• Reminding staff about the need to ensure good personal hygiene and encourage regular hand washing.
  • Using personal protective equipment where required based on risks.
  • Implementing strategies to manage workplace stress.
  • Ensuring safe systems of work are used for people working at home.
  • Providing information, instruction and training to workers on COVID-19 risks and control measures.
  • Regular communications with staff should the situation or organisational policies or procedures change.


When there are public health requirements for masks to be worn in my workplace and a worker has told me that they cannot wear a mask for medical reasons, what should I do to meet my duties as the employer/PCBU?

Public health advice is that face masks are effective in helping prevent the transmission of COVID-19.  Limited exemptions do apply to mandatory mask wearing requirements under the relevant Directions, including if the person has a physical or mental illness, condition or disability which makes wearing a face masks unsuitable.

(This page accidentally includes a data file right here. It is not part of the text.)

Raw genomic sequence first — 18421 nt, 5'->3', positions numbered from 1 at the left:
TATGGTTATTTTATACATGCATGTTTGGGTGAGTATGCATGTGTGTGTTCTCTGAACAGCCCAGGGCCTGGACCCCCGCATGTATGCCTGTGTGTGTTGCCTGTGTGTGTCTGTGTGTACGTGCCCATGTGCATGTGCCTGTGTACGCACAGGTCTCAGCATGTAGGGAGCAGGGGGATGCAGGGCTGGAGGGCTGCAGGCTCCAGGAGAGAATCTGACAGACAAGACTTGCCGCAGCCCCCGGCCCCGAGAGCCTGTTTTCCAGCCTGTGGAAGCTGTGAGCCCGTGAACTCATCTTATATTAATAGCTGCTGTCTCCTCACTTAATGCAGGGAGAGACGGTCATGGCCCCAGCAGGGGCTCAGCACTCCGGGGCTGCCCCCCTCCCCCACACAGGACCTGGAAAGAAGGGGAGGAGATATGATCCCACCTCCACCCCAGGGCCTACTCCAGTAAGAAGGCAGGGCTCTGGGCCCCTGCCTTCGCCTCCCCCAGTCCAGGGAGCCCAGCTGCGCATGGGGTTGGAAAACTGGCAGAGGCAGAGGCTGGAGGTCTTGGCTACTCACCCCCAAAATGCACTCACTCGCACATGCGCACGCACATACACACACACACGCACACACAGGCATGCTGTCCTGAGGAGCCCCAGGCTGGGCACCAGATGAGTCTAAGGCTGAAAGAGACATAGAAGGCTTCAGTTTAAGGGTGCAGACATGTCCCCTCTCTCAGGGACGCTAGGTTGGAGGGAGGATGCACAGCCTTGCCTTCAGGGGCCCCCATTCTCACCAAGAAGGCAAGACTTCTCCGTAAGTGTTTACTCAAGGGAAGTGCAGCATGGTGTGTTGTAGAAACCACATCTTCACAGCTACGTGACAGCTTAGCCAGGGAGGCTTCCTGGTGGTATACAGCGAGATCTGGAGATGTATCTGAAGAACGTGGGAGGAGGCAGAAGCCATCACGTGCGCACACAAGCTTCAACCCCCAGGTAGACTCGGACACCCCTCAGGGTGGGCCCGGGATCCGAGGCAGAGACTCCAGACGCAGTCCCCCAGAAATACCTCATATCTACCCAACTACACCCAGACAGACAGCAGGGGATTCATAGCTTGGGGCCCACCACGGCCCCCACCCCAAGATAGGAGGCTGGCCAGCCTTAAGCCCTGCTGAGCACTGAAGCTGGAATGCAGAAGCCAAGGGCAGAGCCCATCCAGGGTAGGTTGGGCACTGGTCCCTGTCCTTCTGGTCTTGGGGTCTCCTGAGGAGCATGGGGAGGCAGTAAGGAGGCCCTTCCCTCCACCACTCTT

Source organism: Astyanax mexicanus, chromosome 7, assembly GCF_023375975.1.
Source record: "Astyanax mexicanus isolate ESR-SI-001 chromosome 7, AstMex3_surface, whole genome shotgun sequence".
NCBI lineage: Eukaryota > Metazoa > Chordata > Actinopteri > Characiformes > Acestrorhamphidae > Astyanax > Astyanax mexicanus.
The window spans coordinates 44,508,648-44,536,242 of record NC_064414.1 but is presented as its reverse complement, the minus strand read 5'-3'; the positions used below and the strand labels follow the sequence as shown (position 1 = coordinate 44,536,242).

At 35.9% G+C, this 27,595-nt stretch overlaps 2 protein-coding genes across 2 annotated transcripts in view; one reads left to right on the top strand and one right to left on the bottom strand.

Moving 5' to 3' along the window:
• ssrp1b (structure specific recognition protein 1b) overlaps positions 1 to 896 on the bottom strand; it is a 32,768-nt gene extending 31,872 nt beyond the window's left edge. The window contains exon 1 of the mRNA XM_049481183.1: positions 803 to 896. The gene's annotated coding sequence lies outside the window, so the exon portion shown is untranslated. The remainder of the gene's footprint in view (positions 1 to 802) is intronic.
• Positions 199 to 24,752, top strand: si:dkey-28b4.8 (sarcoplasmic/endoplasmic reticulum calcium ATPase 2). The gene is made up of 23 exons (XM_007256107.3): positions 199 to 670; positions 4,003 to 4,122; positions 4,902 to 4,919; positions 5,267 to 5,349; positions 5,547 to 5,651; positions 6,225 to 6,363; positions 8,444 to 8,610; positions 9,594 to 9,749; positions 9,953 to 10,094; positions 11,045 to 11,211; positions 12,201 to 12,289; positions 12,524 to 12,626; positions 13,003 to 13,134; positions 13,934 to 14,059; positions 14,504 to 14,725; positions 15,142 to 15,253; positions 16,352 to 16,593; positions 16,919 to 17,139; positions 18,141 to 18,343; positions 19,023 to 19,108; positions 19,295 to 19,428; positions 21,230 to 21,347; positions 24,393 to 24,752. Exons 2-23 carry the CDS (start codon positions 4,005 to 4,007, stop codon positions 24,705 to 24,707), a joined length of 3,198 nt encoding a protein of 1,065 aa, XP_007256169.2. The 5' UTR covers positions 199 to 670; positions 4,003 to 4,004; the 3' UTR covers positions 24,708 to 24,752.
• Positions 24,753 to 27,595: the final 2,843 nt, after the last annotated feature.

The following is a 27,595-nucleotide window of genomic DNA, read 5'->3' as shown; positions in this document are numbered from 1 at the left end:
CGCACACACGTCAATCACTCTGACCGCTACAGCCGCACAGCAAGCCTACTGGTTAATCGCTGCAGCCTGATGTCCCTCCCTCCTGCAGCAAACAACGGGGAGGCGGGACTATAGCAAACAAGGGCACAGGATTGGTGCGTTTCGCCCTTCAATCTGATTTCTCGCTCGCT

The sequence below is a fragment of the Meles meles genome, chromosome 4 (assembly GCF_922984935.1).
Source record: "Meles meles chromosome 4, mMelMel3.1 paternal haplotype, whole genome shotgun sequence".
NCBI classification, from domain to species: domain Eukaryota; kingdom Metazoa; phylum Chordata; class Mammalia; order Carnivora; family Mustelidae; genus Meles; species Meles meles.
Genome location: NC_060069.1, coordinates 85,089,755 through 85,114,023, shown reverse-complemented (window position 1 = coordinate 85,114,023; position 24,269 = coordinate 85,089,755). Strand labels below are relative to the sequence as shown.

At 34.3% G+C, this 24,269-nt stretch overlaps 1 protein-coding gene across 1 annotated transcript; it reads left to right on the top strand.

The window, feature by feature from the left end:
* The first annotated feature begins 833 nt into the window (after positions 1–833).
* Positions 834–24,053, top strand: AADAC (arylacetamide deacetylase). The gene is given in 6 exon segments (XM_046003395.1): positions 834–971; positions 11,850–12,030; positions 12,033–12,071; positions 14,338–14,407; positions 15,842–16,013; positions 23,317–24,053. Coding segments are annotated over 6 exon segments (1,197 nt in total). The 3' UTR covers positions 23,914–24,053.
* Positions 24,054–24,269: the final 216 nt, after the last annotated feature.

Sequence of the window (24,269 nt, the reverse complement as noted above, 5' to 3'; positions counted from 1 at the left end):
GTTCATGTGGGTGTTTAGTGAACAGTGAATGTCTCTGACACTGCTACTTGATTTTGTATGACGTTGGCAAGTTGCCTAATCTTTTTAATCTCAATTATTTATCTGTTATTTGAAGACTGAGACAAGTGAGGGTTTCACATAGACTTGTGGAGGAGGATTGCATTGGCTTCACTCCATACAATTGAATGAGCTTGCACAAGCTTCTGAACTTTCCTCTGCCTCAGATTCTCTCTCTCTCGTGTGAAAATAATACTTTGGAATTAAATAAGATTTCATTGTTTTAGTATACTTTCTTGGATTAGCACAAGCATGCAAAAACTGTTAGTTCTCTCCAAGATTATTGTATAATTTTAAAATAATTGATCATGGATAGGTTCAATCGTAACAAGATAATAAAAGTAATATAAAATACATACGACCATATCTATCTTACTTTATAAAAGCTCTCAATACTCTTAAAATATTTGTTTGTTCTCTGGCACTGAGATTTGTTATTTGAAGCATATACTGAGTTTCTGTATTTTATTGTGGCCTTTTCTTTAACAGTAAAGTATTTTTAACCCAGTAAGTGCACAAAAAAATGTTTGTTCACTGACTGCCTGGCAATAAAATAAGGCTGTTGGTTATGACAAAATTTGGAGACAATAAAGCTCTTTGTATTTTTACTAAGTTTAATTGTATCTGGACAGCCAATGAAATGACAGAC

Where it is a lawful requirement to wear a mask in workplaces, employers/PCBUs are advised to discuss these requirements with their workers.  Employers/PCBUs have an obligation to ensure safe systems of work are in place for staff and visitors to their sites, and this includes reducing the risk of transmission of COVID-19.  If a worker is exempted from wearing a mask for medical reasons, the employer/PCBU should request a medical certificate and consider other mitigation measures to ensure workplace safety such as moving the worker into a non-customer facing role and providing sufficient physical distancing from other persons. It should be noted that medical certificates are usually written in general terms (for example, referring to “a medical condition”) and as such do not compromise the right to medical privacy.